Crytek’s Cinebox – an update

It was in late 2012 at the CVMP Conference in London that fxguide first saw Crytek’s Cinebox tool in action in a presentation about film and game convergence. Cinebox is Crytek’s implementation of its CryENGINE game engine built specifically for previs, virtual production and cinematics. Although some impressive trailer work was demo’d at the time, there hasn’t been a great deal of information about the development of Cinebox has made available since.

So where is Cinebox up to, and what has it been used for? To find out, fxguide caught up with Cyrtek’s Cinebox product manager Kirthy Iyer, and previs director John Griffith who has used the tool on several recent film projects such as Dawn of the Planet of the Apes and Maze Runner. We’ve also got several exclusive videos showing Cinebox features and how it was utilized for a Ryse: Son of Rome TVC and a feature film pitch.

Behind the scenes of the Ryse TVC.

We asked Iyer what was causing the delay in making what seemed like a very promising tool available? “When we started being public about Cinebox,” he says, “we went to our roadmap and saw that there was a lot more that could be done with the software. We just didn’t feel at that point to put it out in the market – we wanted to continue development.”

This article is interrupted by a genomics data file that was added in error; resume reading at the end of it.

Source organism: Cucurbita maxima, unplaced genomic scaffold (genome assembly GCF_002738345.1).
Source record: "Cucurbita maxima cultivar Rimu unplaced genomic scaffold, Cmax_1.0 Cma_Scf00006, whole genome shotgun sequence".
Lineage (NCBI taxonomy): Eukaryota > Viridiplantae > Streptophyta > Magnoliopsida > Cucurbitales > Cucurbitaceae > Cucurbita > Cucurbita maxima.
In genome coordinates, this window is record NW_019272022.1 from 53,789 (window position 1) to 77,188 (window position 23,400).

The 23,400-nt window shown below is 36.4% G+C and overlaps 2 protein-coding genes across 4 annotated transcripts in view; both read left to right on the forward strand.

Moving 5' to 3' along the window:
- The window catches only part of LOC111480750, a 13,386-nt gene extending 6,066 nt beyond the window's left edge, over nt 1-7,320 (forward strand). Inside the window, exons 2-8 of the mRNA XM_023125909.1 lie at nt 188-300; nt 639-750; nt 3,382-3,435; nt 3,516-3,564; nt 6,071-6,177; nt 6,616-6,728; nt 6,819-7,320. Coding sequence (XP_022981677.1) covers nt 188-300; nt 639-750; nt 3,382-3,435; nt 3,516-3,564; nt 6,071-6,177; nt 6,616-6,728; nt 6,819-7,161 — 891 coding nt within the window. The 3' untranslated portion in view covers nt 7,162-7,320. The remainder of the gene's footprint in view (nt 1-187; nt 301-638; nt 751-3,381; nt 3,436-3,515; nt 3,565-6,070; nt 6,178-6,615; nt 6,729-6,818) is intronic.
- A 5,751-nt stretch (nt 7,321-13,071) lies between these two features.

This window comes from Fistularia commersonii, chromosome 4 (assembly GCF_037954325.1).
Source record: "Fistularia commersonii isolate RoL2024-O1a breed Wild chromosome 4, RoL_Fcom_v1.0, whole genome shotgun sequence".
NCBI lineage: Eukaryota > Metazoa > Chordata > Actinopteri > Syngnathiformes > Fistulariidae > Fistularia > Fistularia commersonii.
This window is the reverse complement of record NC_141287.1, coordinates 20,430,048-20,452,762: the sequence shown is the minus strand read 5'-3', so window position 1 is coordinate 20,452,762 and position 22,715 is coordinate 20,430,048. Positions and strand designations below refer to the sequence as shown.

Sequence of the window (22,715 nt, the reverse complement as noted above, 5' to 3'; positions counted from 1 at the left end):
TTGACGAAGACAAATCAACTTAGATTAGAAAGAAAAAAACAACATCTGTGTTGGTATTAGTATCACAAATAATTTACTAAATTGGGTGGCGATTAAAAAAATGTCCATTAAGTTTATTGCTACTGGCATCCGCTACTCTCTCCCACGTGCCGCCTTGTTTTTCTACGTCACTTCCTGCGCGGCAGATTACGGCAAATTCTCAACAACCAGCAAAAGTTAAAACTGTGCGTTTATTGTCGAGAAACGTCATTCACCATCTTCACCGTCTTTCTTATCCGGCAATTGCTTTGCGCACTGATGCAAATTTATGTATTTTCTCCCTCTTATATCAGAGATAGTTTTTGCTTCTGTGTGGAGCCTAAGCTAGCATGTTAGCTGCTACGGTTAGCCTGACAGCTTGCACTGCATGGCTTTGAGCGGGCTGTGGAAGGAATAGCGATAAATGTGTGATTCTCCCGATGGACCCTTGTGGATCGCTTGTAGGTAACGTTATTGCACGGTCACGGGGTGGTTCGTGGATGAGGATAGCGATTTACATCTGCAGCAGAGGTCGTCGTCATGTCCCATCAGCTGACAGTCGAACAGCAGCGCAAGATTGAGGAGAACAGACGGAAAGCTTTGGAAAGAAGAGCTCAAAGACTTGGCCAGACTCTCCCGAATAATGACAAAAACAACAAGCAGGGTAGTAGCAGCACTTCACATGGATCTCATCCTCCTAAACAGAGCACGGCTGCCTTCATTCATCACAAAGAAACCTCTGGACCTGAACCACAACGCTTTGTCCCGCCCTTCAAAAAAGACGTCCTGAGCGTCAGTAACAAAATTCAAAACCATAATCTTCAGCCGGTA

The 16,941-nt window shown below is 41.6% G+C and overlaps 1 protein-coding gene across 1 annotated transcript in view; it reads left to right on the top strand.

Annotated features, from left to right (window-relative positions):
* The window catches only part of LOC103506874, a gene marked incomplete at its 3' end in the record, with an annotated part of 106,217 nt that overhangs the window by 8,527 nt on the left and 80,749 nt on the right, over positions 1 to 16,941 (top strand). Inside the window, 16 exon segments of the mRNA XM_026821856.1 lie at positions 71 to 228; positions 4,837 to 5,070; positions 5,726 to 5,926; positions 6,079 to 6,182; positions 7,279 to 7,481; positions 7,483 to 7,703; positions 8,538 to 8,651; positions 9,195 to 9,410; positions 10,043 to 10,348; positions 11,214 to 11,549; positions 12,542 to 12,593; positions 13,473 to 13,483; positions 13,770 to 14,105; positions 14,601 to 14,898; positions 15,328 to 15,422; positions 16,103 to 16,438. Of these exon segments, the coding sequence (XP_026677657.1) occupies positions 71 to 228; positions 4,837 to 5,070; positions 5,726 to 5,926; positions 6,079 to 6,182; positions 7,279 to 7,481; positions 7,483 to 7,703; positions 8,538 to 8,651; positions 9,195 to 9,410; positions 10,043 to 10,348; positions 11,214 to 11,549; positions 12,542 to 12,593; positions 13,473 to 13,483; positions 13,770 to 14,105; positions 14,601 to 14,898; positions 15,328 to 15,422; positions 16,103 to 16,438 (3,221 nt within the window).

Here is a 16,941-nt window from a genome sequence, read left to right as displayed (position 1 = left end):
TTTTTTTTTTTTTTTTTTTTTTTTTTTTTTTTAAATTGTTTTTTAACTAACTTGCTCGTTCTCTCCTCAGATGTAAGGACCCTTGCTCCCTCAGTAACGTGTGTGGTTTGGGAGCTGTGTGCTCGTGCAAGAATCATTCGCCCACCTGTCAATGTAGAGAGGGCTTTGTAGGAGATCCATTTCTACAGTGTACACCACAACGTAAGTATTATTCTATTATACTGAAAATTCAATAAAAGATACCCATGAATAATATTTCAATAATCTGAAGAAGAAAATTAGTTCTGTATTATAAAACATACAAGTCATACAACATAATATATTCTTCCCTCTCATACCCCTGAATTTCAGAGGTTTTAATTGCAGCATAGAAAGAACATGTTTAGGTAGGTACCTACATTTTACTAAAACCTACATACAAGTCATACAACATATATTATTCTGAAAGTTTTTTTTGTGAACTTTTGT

That development has occurred, Iyer explains, in areas such as adapting to common film pipelines. “We got a lot of feedback and saw that getting assets into the library is one thing, but how do you make it even easier? And that’s when we started implementing Alembic and improving our FBX pipeline.”

Order Independent Transparency in Cinebox.

“We have made our pipeline easier to use, too,” adds Iyer. “We have a LiveMocap functionality – you can use it with any mocap server that is available and stream data, animation, static, camera and lights. And we support Ptex in MARI, and we’ve also incorporated open source file formats that are standard for the industry, including OpenEXR, OpenColorIO and CALLADA.”

Still, and despite it being used on several productions, Cinebox remains in what Iyer calls “an eval phase.” Currently, the only way to get access to Cinebox is to contact Crytek.

Ptex support in Cinebox.

So where has Cinebox, in its current form, been used? Presentations from 2012 showed it being part of Crysis 3 trailer production, with others cropping up in various places, such as Erasmus Brosdau’s The Lord Inquisitor teaser (see below). Crytek recently also used Cinebox’s game engine virtual production capabilities – including LiveMocap – to aid in the development of on-set performance capture and virtual set viewing during the making of the game Ryse: Son of Rome.

But Crytek has always pitched Cinebox as a new way to craft linear creative content with the ability to iterate on creative ideas: quickly. It follows, then, that Cinebox seems like a welcome fit for previs, something John Griffith has been doing with the tool for the last couple of years. Griffith was previs director at 20th Century Fox and worked on Rise of the Planet of the Apes. He also contributed previs for the upcoming Dawn of the Planet of the Apes and Maze Runner, both using Cinebox.